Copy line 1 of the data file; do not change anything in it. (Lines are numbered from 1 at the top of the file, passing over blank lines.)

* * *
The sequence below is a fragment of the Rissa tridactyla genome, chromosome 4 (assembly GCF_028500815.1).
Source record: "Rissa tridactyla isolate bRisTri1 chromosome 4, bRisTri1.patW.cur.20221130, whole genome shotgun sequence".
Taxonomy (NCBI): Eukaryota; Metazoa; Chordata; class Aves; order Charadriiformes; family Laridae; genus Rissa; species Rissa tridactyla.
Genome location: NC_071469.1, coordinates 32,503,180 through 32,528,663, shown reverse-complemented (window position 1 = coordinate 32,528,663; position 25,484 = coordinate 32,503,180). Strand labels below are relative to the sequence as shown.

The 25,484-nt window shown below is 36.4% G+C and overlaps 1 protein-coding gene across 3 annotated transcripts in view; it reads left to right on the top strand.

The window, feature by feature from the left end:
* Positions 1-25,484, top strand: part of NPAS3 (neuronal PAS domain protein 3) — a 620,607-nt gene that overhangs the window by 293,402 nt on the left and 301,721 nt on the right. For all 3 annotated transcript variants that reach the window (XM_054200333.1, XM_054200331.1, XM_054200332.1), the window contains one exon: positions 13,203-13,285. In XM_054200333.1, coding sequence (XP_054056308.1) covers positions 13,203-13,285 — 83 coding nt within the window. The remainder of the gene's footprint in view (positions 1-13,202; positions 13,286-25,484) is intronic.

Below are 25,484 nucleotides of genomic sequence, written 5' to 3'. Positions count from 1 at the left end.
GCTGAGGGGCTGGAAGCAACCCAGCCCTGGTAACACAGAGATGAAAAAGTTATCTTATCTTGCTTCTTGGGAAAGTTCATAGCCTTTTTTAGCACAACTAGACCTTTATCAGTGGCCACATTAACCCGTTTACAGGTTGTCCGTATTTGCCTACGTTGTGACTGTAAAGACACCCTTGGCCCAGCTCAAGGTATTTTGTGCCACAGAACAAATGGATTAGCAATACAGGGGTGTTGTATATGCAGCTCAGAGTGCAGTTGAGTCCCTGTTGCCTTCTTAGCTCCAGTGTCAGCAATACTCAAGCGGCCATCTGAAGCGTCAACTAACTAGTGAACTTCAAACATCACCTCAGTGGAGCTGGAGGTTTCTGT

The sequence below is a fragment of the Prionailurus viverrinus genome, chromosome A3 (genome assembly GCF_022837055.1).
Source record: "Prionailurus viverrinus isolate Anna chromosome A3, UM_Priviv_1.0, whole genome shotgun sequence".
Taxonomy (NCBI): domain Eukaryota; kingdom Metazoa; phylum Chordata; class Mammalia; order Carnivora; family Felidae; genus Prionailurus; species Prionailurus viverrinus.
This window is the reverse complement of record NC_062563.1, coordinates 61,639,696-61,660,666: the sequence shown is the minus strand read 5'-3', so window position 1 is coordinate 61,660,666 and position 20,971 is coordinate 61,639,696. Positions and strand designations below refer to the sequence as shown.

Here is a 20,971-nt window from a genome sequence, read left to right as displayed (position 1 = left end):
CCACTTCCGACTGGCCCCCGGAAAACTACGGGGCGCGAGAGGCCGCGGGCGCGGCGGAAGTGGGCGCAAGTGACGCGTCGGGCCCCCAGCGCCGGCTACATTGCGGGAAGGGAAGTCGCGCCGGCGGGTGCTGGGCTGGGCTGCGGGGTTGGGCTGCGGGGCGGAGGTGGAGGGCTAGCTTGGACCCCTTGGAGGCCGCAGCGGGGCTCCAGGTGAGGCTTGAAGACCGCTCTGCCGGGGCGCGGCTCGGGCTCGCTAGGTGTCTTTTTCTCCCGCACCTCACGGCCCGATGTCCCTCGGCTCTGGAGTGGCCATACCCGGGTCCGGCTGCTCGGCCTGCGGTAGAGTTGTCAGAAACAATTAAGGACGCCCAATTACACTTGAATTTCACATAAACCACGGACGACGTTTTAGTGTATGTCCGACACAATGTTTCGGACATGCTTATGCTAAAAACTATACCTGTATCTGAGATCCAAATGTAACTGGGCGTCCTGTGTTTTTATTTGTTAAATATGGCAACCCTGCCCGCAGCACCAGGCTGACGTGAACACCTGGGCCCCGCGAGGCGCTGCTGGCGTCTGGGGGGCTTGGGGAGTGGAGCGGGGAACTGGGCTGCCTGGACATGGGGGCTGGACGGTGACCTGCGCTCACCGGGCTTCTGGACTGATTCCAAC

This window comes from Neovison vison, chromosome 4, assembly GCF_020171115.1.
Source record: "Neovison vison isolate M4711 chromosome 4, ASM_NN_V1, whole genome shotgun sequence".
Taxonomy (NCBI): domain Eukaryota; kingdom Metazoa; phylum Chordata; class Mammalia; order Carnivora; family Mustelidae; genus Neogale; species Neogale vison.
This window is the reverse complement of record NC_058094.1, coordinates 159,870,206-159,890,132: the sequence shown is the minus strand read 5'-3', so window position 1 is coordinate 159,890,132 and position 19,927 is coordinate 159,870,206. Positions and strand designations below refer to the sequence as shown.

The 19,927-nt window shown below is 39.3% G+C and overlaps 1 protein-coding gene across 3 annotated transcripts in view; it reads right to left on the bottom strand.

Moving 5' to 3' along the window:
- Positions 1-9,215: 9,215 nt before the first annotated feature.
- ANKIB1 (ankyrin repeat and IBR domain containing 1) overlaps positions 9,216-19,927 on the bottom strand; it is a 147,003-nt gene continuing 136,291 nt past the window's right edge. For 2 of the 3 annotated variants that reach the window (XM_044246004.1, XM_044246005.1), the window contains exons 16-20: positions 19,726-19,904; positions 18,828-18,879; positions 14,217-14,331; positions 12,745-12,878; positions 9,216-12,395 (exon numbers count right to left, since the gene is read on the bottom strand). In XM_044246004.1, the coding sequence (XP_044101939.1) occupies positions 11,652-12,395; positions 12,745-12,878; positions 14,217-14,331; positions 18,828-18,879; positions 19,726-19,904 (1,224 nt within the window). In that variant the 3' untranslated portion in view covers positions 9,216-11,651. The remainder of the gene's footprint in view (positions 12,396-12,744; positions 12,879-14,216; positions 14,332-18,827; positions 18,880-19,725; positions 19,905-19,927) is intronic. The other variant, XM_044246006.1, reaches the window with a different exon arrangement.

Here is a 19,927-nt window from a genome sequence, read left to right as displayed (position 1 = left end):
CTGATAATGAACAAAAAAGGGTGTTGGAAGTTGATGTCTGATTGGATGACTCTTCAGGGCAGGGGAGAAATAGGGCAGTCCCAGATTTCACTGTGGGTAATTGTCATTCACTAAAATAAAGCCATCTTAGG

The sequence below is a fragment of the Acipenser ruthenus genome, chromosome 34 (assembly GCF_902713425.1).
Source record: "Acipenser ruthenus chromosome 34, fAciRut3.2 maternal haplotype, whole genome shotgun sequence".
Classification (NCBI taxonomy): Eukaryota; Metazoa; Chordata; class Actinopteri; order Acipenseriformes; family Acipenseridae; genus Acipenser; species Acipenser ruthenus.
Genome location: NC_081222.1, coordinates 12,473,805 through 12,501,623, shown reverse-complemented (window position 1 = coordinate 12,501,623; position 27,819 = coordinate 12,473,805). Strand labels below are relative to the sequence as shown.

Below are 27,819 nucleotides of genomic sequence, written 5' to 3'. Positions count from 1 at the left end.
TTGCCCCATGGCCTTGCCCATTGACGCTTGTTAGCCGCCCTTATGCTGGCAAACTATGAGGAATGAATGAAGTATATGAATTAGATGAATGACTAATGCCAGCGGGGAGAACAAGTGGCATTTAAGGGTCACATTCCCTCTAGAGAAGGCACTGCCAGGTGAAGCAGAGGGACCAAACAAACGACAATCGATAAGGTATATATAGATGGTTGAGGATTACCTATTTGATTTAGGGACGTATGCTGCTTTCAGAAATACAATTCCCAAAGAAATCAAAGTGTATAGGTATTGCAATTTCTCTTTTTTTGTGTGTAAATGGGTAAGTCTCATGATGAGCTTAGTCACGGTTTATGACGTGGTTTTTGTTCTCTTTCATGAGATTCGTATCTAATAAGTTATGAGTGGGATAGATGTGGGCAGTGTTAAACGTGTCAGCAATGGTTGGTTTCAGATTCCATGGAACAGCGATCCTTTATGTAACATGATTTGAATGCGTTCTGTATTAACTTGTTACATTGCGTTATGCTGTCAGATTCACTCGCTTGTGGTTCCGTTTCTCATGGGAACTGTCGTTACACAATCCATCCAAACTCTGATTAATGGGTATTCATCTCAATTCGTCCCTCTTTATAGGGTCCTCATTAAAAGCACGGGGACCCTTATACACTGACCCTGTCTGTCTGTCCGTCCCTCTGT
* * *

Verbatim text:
The sequence below is a fragment of the Rissa tridactyla genome, chromosome 4 (assembly GCF_028500815.1).